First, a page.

The charge, which could go live from early 2021, would be used to cut congestion and traffic pollution while funding transport improvements that would encourage more people to walk, cycle or use public transport.
City Mayor Peter Soulsby said: “While we have been extremely successful in attracting major funding from Government and other sources, a workplace parking levy would provide a reliable and ongoing source of locally controlled funding to help us commit to ambitious, long-term transport improvements.
“No decisions have been made yet, but we do want to consult on the idea of the workplace parking levy as a means of a funding future transport improvements.”
It’s a move that’s already causing conjecture.
Although Nottingham remains the only city to date to implement a workplace parking levy – which went live in 2012 – the option continues to come under focus from local authorities. Greater Manchester recently rejected such a move after mooting it as part of air pollution plans. But local authorities including Birmingham, Oxford and Reading are looking into it.
Meanwhile the Scottish Government is also looking to give councils the power to levy workplace parking charges, supporting a Green proposal. But it’s been warned that this will not be an easy move. The Nottingham scheme itself has been branded as a “stealth tax” by some businesses.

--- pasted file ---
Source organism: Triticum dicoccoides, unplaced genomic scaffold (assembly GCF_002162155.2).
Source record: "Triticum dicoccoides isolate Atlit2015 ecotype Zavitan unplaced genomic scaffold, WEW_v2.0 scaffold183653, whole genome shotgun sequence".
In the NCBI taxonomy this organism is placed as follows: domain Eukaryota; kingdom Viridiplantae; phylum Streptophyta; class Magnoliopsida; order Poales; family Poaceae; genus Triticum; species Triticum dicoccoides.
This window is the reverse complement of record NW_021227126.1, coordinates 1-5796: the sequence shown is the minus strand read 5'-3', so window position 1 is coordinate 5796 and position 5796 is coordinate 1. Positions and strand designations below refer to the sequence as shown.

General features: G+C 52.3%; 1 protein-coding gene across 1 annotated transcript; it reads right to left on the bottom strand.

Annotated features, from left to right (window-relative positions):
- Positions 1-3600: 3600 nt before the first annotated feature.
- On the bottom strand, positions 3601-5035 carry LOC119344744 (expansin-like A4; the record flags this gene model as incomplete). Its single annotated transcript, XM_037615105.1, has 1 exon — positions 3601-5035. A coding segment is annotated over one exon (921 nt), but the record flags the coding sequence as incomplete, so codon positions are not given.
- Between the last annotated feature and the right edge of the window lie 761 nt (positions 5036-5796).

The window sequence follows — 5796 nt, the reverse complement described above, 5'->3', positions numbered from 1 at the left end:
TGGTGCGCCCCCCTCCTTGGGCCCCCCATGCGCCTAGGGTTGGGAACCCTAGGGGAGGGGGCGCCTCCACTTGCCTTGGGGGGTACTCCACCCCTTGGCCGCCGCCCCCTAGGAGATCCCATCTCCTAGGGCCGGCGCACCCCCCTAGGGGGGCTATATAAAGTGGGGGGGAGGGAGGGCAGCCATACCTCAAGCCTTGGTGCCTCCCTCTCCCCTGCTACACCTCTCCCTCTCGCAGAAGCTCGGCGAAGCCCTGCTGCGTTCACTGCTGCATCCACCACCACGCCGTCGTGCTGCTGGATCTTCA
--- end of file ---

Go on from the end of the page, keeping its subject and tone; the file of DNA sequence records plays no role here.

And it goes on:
And while a report by the Local Government Association (LGA) two years ago said councils should be able to implement schemes such as workplace charging levies to cut congestion, AA spokesman Luke Bosdet has said that workplace parking levies are a “tax on work”.
He added: “It’s discriminating against a group of workers, many of whom were enticed to come into cities and town centres a decade ago by the council to encourage people into businesses.”
Instead the AA continues to highlight the benefits of local authority ‘joined-up thinking’ that combines the benefits of car use with public transport hubs offering inner city travel and can cut congestion without recourse to more punitive measures such as workplace parking charges.
Bosdet cites Cambridge’s park and ride service as a prime example of how to cut congestion; the city has a population of around 130,000 and offers 5,393 park and ride spaces, providing an alternative to city centre parking at the “right place, at the right time and at the right price”. In contrast, while Leicester does have a well-established park and ride infrastructure already, Edinburgh, one of the other cities looking at workplace parking charges, has a population of around 500,000 – nearly four times that of Cambridge – yet only has 4,601 park and ride spaces. And Glasgow has some 600,000 residents yet just 2,197 park and ride spaces, again showing a lack of park and ride infrastructure.
Bosdet added: “If substantial alternatives already exist, then you might have an argument for saying that drivers are still going into city centres and that they need encouragement but park and ride needs to become much more prevalent first.”
Interestingly, Bosdet added: “When you have town centres on their knees, the one customer base who gets hit are workers. But by taking substantial amounts of charges from them and siphoning off the money, you’re undermining the High Street too.”